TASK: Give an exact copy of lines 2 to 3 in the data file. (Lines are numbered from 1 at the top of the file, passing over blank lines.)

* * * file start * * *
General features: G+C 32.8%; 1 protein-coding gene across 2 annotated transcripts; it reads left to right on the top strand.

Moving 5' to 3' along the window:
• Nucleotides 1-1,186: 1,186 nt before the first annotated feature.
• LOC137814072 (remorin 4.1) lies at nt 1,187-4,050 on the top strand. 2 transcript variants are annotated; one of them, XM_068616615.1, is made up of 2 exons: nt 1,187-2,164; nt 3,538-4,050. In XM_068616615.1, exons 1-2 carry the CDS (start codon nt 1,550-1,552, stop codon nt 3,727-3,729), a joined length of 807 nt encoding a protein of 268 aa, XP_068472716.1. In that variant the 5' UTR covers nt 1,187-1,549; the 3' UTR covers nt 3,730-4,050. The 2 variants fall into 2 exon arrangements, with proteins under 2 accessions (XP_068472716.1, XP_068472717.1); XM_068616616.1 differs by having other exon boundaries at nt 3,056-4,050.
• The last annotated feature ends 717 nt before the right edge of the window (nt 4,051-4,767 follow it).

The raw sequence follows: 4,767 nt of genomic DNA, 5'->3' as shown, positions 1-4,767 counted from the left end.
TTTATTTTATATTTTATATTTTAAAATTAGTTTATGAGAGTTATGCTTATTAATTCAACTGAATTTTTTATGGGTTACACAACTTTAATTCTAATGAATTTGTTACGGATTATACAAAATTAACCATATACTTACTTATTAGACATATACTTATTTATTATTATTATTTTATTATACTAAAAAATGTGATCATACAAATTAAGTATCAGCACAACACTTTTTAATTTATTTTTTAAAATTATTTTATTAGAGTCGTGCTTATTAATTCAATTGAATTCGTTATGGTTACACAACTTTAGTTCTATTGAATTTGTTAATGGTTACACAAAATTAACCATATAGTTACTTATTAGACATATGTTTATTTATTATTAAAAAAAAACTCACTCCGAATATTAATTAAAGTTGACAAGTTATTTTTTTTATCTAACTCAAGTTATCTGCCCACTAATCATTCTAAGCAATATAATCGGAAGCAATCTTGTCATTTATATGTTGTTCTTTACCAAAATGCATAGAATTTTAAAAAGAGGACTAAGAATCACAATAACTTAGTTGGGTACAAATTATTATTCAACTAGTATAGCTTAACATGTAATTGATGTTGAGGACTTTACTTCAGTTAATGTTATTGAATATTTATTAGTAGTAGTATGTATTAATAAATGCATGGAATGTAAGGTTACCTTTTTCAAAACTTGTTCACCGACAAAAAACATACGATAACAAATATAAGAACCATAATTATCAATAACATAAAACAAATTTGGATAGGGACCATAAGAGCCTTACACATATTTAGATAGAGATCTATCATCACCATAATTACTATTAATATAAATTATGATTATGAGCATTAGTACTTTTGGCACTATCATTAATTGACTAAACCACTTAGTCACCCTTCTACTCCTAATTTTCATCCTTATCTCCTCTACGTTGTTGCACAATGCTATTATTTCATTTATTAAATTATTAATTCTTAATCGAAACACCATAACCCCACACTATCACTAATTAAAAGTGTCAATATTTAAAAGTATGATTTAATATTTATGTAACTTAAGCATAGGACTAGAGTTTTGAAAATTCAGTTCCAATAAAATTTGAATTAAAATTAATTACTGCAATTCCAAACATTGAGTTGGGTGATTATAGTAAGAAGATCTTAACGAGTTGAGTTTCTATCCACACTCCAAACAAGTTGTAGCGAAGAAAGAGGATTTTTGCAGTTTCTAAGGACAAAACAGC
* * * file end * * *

Moving 5' to 3' along the window:
• Nucleotides 1-1,186: 1,186 nt before the first annotated feature.